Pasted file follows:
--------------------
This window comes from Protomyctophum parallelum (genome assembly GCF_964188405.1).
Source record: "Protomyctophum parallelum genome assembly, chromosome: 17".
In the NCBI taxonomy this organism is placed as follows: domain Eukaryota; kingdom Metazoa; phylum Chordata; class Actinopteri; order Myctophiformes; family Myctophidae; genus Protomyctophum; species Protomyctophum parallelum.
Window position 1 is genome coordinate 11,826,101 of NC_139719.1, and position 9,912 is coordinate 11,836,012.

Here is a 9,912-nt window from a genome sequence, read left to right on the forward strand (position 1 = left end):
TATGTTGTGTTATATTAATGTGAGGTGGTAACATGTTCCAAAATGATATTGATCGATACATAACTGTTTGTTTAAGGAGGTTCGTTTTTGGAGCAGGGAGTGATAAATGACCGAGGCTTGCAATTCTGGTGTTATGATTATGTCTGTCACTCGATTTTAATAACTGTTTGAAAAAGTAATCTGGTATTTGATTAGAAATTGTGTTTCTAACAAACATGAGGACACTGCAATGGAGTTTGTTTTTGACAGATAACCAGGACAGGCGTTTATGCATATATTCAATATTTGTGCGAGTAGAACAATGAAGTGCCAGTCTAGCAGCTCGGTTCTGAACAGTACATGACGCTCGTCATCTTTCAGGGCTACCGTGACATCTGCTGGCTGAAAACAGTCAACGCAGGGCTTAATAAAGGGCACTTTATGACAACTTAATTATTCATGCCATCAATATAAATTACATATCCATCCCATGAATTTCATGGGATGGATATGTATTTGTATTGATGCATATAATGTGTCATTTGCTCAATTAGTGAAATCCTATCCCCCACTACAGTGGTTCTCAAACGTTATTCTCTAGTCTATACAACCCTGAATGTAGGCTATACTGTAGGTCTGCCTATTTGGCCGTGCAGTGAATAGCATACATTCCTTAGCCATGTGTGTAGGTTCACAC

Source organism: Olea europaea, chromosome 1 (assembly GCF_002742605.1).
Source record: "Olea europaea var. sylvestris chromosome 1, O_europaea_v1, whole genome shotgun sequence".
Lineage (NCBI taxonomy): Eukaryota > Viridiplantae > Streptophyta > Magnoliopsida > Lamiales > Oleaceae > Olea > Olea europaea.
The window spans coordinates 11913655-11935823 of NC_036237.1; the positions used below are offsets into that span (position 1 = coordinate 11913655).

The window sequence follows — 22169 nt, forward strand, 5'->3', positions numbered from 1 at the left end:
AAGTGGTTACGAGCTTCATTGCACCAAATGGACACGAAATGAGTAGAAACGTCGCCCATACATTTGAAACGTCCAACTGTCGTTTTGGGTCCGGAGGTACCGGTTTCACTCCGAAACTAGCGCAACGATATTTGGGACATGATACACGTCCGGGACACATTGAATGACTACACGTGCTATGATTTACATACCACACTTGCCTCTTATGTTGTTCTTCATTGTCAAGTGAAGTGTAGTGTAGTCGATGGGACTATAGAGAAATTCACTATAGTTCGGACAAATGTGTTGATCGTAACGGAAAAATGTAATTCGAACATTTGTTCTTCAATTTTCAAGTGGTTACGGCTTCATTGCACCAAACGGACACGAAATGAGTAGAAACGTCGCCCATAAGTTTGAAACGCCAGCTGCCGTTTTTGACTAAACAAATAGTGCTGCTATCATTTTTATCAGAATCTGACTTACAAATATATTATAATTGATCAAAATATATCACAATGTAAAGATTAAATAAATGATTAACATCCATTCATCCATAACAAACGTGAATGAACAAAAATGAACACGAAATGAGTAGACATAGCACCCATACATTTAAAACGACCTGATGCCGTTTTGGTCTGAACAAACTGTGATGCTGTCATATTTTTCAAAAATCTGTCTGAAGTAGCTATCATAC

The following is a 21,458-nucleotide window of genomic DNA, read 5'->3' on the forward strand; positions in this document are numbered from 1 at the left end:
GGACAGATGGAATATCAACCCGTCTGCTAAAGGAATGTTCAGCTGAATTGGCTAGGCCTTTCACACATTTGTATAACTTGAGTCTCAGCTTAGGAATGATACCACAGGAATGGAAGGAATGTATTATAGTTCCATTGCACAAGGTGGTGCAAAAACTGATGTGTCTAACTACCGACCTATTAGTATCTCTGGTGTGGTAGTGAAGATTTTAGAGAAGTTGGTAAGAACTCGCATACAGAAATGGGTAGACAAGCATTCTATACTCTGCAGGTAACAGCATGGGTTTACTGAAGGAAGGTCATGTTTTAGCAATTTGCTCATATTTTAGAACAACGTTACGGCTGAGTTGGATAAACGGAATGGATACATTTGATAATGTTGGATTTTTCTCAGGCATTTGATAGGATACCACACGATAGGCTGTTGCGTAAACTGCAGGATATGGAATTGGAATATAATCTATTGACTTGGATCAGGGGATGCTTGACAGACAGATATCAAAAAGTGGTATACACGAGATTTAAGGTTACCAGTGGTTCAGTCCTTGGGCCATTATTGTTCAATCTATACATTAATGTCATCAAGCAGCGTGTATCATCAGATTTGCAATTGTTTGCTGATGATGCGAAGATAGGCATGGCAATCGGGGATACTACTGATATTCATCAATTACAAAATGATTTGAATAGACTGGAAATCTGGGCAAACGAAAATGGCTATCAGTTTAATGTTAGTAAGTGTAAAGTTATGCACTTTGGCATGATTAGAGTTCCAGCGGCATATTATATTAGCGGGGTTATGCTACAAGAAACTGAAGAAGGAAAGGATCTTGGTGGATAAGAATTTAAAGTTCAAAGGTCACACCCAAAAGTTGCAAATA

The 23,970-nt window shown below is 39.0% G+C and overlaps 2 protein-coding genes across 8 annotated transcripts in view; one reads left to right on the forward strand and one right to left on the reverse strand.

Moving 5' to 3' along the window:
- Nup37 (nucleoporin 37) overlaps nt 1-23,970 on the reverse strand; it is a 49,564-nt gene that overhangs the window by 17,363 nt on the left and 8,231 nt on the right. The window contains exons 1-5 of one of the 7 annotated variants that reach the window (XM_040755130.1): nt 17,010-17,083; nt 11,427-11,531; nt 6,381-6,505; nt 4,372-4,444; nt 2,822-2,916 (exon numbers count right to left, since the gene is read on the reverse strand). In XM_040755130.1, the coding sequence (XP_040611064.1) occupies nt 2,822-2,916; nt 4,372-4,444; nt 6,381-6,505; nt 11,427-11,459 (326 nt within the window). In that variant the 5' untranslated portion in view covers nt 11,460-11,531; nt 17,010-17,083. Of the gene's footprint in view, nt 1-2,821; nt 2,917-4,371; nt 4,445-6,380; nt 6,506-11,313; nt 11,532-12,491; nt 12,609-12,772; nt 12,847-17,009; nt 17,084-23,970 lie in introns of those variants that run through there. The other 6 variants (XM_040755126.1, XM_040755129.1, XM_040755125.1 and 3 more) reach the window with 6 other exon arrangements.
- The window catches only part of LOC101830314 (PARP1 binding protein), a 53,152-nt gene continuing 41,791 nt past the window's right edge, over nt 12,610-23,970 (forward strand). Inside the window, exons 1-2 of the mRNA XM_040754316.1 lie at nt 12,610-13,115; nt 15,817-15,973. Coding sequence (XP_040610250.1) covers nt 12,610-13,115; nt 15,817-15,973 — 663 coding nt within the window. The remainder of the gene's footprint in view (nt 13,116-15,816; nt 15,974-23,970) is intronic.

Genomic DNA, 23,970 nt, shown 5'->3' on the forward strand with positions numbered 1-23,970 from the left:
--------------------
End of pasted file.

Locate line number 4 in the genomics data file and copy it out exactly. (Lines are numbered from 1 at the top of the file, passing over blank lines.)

Window position 1 is genome coordinate 11,826,101 of NC_139719.1, and position 9,912 is coordinate 11,836,012.